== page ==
Have you lived through a financial panic?
A few days ago, some readers would have answered “No,” they have never experienced such an event. In a few short days, many have probably come to realize the difference between imagining such an event or the actual emotional impact of seeing your Thrift Savings Plan (TSP) balance drop rapidly as stock prices drop rapidly.
But, if you are a stock investor in the TSP or in other financial programs, you are now in the midst of such an event. Once the herd mentality takes hold and everyone wants to sell, many others follow. Prices drop like a rock. The federal government’s efforts to date to stop it have not been successful.
And the panic is not just in selling financial instruments. Those of us who have been to the grocery store may have felt at least a little bit like we were living in the former Soviet Union or Venezuela.
Grocery shelves are often empty. Toilet paper is at a premium, apparently, because many consumers are afraid they will not have enough to get them through the summer and no more will be available. Sometimes people are lined up to get in as soon as the grocery store or Costco opens its doors—perhaps with newly stocked shelves.
It is still early in the year and meat displays look like it is almost July 4th and everyone is afraid they will not be able to buy any more meat. American freezers must be overflowing with Angus steak.
There is plenty of discussion about a possible recession. That is not new, but with restaurants being told to close down, travel services being hit hard with people staying home or at least not traveling anywhere, and a variety of consumer stores looking empty, the possibility of a recession hitting in the near future is becoming increasingly likely.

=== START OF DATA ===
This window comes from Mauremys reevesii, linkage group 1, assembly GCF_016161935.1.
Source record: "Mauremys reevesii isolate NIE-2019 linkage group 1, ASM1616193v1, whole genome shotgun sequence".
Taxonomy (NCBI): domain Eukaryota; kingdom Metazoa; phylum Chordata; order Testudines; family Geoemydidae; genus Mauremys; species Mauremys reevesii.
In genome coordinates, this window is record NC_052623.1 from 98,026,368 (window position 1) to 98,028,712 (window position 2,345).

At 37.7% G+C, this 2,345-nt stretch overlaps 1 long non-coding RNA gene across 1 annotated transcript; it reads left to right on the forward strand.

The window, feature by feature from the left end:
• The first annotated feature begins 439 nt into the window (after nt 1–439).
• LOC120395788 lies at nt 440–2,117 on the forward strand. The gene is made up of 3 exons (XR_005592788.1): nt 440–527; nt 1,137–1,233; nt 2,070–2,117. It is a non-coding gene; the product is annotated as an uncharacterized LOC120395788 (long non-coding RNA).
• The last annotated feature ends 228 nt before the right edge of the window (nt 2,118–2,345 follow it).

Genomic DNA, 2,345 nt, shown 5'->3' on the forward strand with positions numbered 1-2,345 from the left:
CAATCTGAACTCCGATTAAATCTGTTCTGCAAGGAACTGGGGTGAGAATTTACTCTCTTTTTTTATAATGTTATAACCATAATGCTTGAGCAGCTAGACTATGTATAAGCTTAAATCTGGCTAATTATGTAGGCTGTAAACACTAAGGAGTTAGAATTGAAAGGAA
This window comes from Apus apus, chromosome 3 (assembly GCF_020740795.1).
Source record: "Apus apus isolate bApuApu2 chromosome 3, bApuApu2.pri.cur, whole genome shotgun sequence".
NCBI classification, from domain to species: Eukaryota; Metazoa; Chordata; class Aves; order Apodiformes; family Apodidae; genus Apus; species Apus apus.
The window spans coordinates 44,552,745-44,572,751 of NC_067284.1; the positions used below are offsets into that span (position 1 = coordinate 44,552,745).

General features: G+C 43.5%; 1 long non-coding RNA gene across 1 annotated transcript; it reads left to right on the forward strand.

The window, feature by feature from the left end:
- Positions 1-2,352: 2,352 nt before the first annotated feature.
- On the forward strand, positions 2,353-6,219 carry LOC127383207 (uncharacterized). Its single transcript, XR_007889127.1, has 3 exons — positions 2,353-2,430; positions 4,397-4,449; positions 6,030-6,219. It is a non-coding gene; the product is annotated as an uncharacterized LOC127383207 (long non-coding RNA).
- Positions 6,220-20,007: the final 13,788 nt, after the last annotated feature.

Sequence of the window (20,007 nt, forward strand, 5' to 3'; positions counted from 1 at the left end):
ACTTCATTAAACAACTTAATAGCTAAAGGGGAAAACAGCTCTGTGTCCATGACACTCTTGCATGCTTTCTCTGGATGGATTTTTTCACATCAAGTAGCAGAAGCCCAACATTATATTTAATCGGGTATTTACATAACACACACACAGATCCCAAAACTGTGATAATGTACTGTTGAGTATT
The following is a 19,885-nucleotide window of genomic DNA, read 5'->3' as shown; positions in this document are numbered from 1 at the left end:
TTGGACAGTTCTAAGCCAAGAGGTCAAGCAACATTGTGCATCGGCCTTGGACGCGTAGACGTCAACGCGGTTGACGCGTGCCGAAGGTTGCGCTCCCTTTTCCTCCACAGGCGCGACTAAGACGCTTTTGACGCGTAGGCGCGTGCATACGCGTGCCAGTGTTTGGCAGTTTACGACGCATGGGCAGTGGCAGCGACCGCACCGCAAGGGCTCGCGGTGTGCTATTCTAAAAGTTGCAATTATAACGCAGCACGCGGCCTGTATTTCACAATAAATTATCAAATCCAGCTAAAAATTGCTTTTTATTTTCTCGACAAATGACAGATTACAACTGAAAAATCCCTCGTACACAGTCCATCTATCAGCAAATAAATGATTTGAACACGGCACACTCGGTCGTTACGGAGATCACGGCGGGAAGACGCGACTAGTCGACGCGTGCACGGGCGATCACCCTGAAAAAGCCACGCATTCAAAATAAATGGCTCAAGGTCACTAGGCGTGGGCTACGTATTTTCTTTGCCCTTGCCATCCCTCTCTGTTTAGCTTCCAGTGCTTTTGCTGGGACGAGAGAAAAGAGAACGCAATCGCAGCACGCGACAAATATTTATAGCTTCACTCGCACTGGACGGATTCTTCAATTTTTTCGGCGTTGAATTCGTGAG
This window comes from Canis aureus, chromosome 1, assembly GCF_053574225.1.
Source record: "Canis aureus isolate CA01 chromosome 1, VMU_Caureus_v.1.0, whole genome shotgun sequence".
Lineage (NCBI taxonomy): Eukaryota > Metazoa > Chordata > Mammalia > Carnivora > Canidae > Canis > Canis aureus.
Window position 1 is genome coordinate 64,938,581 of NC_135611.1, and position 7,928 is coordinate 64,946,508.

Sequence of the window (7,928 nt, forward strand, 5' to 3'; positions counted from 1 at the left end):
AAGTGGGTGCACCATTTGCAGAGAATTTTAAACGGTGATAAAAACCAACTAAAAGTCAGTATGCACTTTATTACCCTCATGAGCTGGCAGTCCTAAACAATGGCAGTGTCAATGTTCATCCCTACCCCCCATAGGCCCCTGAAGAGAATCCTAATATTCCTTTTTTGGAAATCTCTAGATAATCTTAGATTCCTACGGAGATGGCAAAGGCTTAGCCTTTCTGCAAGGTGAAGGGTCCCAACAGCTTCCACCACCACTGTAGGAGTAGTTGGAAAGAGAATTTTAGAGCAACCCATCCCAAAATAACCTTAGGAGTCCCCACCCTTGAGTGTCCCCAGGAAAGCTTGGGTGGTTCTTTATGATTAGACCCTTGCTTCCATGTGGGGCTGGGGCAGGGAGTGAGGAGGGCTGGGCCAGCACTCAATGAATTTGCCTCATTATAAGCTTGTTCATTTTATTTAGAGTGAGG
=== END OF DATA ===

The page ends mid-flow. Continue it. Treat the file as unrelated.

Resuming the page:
People are now concerned that the impact of the panic and new restrictions on businesses will have a substantial negative impact on our economy and likely in the rest of the world as well. That is a logical conclusion, we just have not seen the numbers yet confirming the impact on our business concerns.
The stock sell-off on March 16 is the index’s biggest percentage decline for the Dow Jones Industrial Average since the “Black Monday” crash of 1987 — and the 2nd worst in its 100-plus year history. It is also the largest point decline on record.
So, does Wednesday, March 16, represent the final big drop in the stock market? Probably not, but it is impossible to guess when buyers will jump back into the market because the stock valuations have become too good to ignore. There are already predictions that the market will drop even more before the current financial panic subsides.
Based on historic precedent, we will probably reach the low point of the market when a large number of stock investors decide to sell their stock after watching the prices drop about 30% or more. They do not intentionally sell at the market’s low point but that is often the result.
Moreover, we do not know how long it will take this market to again reach its previous high point. There is no guarantee it will not take at least a year or two depending on a variety of events, including efforts to develop a vaccine or other antidote to COVID-19.
TSP investors who have a balanced portfolio and keep investing throughout this downturn, just as they invested in the years when the market kept going up, are much more likely to reap a financial reward down the road.
While the current financial panic and bear market makes all of us nervous as does having doubts about our financial security and health in the near future, these events have always had a way of turning around—sometime when we least expect to hear good news.
While there are undoubtedly far fewer TSP millionaires than there were a month ago, those who keep their wits about them and do not sell when a wave of negative emotion sweeps in are likely to again reach that level of success.